According to the results of the present study, CD with the presence of a cluster or a number of plasma cells was frequently found when a CE patient became pregnant and miscarried. This suggested that inflammation in the endometrium remains in the decidua of some cases of miscarriage.
CD is pathologically diagnosed with the presence of plasma cells within the decidua (decidual endometrium). Although studies of CD in preterm and/or term pregnancy have been reported [20, 23], there have been no reports of CD in early-stage pregnancy. Therefore, there are no diagnostic criteria for CD in early pregnancy. Gilmore et al. pointed out that the histologic diagnostic criteria for CE differ from the literature and used a semiquantitative scoring system to avoid these problems . They divided the status into 4 grades: grade 0, no plasma cells seen; grade 1, rare single plasma cells; grade 2, rare clusters or more than 5 single cells total; and grade 3, many plasma cells with more than 5 clusters. In the present study, CD for the specimens of miscarriage cases was classified based on the report by Gilmore et al. That is, Non CD was defined as no plasma cells seen, and CD was divided into 3 grades: grade 1, 1 to 5 plasma cells in 10 HPFs; grade 2, rare clusters or 5 to 20 plasma cells in 10 HPFs; and grade 3, 20 or more plasma cells with more than 5 clusters in 10 HPFs. It was found that there were no significant differences in the incidence of CD of Grade 1, Grade 2, Grade 3, or Grade 1 + Grade 2 + Grade 3 between the Non-CE and CE groups. However, there was a significant difference in the incidence of Grade 2 + Grade 3 CD. In addition, although the number of cases was small in this study, Grade 2 or Grade 3 CD was not seen at all in Non-CE patients. In general, the number of immune cells per area is considered to be correlated with the degree of histological inflammation. Thus, our results suggested CD with moderate or higher inflammation was observed only in CE patients.
The association between CE and habitual abortion has been reported [8, 10]. Considering these clinical data and the fact that there is a higher incidence of CD when CE patients miscarry, CD appears to be related to miscarriage.
Plasma cells, which are the basis of the diagnosis of CD, produce the antibody for some kind of antigen. In patients diagnosed with CD in the present study, maternal immunity may have reacted to the chorionic tissue (placental tissue) as an antigen during the course of miscarriage. Grade 1 CD was found in 4/13 Non-CE patients who miscarried. Such a histologically mild degree of CD may have been due to miscarriage.
In the total cases of Grade 2 and Grade 3 CD, the incidence of CE before the pregnancy was 100%. Thus, when Grade 2 or Grade 3 CD is found in the miscarriage tissue, it means that CE existed before pregnancy in all cases, although the number of samples was low in the present study. Specimens from miscarriage cases have been used to confirm the presence of chorionic tissue and the exclusion of chorionic diseases such as molar pregnancy. If specimens obtained from a patient who miscarried are examined for the presence of CD, this may provide a clue regarding the presence of CE before the pregnancy, which may be useful for the subsequent fertility treatment.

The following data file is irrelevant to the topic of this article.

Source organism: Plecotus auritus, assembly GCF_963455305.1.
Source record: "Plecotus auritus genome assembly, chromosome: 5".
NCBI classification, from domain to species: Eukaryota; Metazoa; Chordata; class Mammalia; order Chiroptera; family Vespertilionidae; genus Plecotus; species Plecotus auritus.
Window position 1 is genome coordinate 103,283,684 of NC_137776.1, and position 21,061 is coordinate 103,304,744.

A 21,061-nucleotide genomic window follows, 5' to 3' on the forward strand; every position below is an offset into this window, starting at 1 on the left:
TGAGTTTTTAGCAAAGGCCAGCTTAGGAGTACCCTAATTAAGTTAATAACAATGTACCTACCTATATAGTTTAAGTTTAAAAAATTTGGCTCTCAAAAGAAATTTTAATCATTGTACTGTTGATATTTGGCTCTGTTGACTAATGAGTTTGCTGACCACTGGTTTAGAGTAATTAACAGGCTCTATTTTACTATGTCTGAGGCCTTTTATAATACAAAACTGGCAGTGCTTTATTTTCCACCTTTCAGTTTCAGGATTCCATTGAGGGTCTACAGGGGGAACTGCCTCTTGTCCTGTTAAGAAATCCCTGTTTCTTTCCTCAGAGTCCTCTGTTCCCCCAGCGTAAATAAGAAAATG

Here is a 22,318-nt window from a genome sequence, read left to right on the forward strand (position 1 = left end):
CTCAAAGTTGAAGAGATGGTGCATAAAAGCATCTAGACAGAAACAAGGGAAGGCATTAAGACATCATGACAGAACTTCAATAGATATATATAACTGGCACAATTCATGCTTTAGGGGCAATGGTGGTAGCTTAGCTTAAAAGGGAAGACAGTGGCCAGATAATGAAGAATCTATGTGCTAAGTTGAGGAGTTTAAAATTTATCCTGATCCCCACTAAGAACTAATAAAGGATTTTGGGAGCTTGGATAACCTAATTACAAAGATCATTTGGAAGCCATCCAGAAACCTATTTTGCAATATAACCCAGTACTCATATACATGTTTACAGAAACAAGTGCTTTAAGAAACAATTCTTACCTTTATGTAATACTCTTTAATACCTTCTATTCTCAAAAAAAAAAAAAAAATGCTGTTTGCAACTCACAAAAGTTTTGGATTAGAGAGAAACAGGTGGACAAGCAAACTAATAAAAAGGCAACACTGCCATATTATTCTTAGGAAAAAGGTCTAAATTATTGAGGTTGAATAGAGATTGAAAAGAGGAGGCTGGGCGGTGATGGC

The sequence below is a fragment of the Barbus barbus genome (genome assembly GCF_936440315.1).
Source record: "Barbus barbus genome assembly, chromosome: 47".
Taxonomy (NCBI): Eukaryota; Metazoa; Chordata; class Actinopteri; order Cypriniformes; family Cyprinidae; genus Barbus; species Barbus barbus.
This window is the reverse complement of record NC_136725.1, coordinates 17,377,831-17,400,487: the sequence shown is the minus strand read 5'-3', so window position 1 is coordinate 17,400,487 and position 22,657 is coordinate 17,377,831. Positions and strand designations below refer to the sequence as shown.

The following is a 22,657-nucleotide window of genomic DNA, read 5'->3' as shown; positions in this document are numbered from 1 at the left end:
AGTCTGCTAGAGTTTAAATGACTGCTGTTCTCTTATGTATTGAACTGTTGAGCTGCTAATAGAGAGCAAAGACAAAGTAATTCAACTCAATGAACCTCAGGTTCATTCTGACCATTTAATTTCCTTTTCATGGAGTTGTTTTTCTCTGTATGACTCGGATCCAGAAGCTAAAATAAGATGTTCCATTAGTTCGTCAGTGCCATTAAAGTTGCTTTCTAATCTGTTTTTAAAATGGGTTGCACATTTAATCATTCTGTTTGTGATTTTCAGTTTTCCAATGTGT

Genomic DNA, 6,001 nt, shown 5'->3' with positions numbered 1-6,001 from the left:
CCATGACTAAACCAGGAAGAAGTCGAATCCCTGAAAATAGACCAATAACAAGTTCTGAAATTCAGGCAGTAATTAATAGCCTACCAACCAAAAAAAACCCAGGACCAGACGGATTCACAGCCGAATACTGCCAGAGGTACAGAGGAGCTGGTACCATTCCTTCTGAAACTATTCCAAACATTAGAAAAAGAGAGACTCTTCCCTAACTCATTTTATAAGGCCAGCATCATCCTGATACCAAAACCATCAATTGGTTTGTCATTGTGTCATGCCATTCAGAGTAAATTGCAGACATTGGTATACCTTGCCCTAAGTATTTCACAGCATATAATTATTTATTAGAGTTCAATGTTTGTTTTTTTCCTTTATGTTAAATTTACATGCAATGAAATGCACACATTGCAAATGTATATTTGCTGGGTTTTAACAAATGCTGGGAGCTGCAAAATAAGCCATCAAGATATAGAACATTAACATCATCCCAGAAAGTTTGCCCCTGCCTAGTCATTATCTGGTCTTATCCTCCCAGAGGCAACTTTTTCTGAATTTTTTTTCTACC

To the best of our knowledge, this is the first study in the world to study the relationship between CE and CD in miscarriage specimens in order to investigate the direct effects of CE on pregnancy. Currently, when diagnosed as CE, the patient is usually treated with antibiotics and then undergoes embryo transfer. When the present study was conducted, it was already beginning to be thought that antibiotics might be effective to improve clinical outcomes. The patients in the CE group extracted for the present study were those who did not want antibiotic treatment. In this sense, the cases who became pregnant but miscarried following their diagnosis with or without CE are few and extremely valuable. Furthermore, the miscarriage specimens of these patients were even more valuable, and the results of the analysis of the miscarriage specimens could be compared with the presence or absence of CE. This is the strength of the present study.
On the other hand, although the numbers of cases and controls satisfied the power analysis, they were relatively small. Patients who sought antibiotic treatment were treated with them and excluded from the study. Though this attitude is ethically correct, this means that the CE group did not reflect all CE patients in the study period. These are the limitations of the present study.
In the future, it is important to investigate the effects of antibiotic treatment for CE on the incidence of CD in this area of research. In addition, conversely, it is very important to study whether a patient diagnosed with CD in a miscarriage will subsequently be diagnosed with CE.
We hope that this research provides new insights into the relationships among CE, CD, and miscarriage.